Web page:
How to Create a Homeschool Schedule

Updated: Aug 27, 2020


Whether you are a first-time homeschool parent or a veteran, creating and maintaining a schedule during homeschool can be a challenge. Schedules should be motivating for your child, provide time for rigorous studying, flexible to allow for unexpected delays or activities, and works for the age groups of each child in the family. This can be overwhelming! Kids thrive when they have structure and clear expectations for behavior, learning, and task completion.


Here are a few tips to think about as you create a schedule that works for you and your family!



Allow for Adjustments:

At the beginning of the year, you and your child will be getting used to the curriculum and finding a rhythm. It will take longer to do simple tasks. Plan in time to build skills, review, and slowly add in more tasks over the first month of school.


Throughout the year you will find that certain times of the day are better for certain activities and subjects. Don’t be afraid to tweak what isn’t working for you or your child!



Embrace the Unconventional

Don’t put unnecessary pressure on yourself to recreate school at home. You are a parent no matter what you are doing with your child (which is actually a really big asset when doing eduction). Work to set behavior expectations that are clear for “work time”, but also know that people learn best from those who they have a strong relationship with and respect. Authentic learning happens all throughout the day and no one is a better teacher than a loving parent.


Some Examples of Authentic Learning:

  • Teach math when shopping and baking

  • Teach social studies through current events

  • Teach science by talking about the technology you use, the weather in an area, having a family garden….


People remember things when they can connect something to other experiences in their minds. The more real-life applications you can bring into your child’s learning, the better!



Make Time for a Variety of Activities

A general rule in education is to only have students sit and listen for the number of minutes that equals their age. A 5-year-old shouldn’t get more than 5 minutes of a lesson at a time. A 10-year-old, no more than 10 minutes. Think of ways to break up your direct instruction with hands-on and student-led activities.


Examples:

Teach a few example problems for math, then give students time to practice a few with you on a whiteboard, then give students time to play a math game (do legos or a quick STEM activity) before having them finish a practice worksheet. Then let them do math practice review on a computer for a little while before ending with flashcards or another math facts practice. This would be an example of how to break up a math lesson into quick, manageable chunks for a child.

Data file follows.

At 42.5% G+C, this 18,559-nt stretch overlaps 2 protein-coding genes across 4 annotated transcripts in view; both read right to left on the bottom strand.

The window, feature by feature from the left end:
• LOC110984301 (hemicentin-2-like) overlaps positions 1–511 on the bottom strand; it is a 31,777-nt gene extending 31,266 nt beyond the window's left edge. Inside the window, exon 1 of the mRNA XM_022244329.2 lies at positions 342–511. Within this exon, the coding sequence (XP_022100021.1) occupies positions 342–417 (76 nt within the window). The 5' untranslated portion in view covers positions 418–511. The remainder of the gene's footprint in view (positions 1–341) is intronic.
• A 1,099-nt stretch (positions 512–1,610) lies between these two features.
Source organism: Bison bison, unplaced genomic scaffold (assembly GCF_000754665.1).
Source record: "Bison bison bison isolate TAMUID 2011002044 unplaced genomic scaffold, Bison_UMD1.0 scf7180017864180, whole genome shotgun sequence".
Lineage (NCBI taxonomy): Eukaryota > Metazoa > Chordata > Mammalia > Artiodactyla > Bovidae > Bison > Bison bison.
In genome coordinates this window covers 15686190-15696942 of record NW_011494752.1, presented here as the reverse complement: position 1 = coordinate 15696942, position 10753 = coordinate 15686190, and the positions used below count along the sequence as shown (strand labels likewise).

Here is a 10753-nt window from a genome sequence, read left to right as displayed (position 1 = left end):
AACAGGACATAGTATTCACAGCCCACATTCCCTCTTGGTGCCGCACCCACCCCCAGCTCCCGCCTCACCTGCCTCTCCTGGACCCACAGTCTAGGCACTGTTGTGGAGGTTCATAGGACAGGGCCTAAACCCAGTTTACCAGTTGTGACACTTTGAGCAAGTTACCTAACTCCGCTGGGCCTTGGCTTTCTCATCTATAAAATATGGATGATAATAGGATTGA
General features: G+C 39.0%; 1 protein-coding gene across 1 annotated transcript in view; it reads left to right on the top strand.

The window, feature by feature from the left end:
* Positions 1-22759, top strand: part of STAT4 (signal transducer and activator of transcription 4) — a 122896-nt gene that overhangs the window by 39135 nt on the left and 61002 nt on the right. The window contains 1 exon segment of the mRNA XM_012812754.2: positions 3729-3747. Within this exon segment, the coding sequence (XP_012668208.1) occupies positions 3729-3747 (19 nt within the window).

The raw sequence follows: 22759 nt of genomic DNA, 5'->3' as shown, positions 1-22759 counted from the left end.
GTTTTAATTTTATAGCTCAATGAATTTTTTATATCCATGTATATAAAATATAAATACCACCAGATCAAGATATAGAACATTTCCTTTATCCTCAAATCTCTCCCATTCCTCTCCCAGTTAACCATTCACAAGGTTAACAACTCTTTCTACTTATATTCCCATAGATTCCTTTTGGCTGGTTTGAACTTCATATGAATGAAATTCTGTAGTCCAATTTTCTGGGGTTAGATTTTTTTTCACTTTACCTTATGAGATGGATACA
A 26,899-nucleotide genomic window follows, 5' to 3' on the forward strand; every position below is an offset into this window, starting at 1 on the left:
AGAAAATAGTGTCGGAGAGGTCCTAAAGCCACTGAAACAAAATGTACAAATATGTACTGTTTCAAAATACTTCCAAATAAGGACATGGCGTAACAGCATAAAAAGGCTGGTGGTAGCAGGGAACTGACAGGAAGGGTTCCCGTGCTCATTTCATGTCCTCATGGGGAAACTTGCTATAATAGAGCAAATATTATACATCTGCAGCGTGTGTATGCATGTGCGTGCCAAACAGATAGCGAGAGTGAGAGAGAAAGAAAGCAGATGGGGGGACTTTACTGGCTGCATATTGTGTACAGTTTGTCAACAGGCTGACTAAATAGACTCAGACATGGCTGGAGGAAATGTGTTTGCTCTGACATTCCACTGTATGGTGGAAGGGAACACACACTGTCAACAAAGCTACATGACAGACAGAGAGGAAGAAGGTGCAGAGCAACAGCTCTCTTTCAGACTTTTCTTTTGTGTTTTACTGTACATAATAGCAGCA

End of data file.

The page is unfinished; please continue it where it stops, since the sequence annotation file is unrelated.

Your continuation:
Also, include a variety of subjects. Maybe you spend 30 minutes to an hour doing math (broken up into different activities), and then that much time again doing ELA (make sure to include some time for students to choose their own stories and just enjoy reading). Then spend a final 30 minutes to an hour alternating between science and social studies. Then have the students work on student-led, project-based learning, hobbies they want to try, real-life application stuff in the afternoons.



Homeschooling is More Efficient

A child who is in school goes for 6 or 7 hours a day, but they have lots of transitions imbedded in that day (they have a 40-minute lunch/recess, and typically a 15-minute morning/afternoon recess, then 5 to 10 minutes of transition time between each subject (which could easily add up to almost another hour of transitions!). Also keep in mind, a 30-minute lesson for a child in a classroom of 20 to 30 (or more!) kids may teach as much to your child as a 10-minute lesson where you are teaching one-on-one.


As a parent, you may be able to teach your child the same amount of content in 2 to 4 hours that your child would’ve learned in a 6 or 7 hour school day! Don’t feel pressure to have more scheduled learning time than this if it doesn’t work for your family. Use that extra time in the day to let your child learn things they wouldn’t have learned in school (maybe they want to learn computer programing, or start a small business, or learn a new instrument or another hobby).


I hope these tips can help you as you set up learning routines and schedules for your homeschool kids! Check out HERE for more homeschooling tips!





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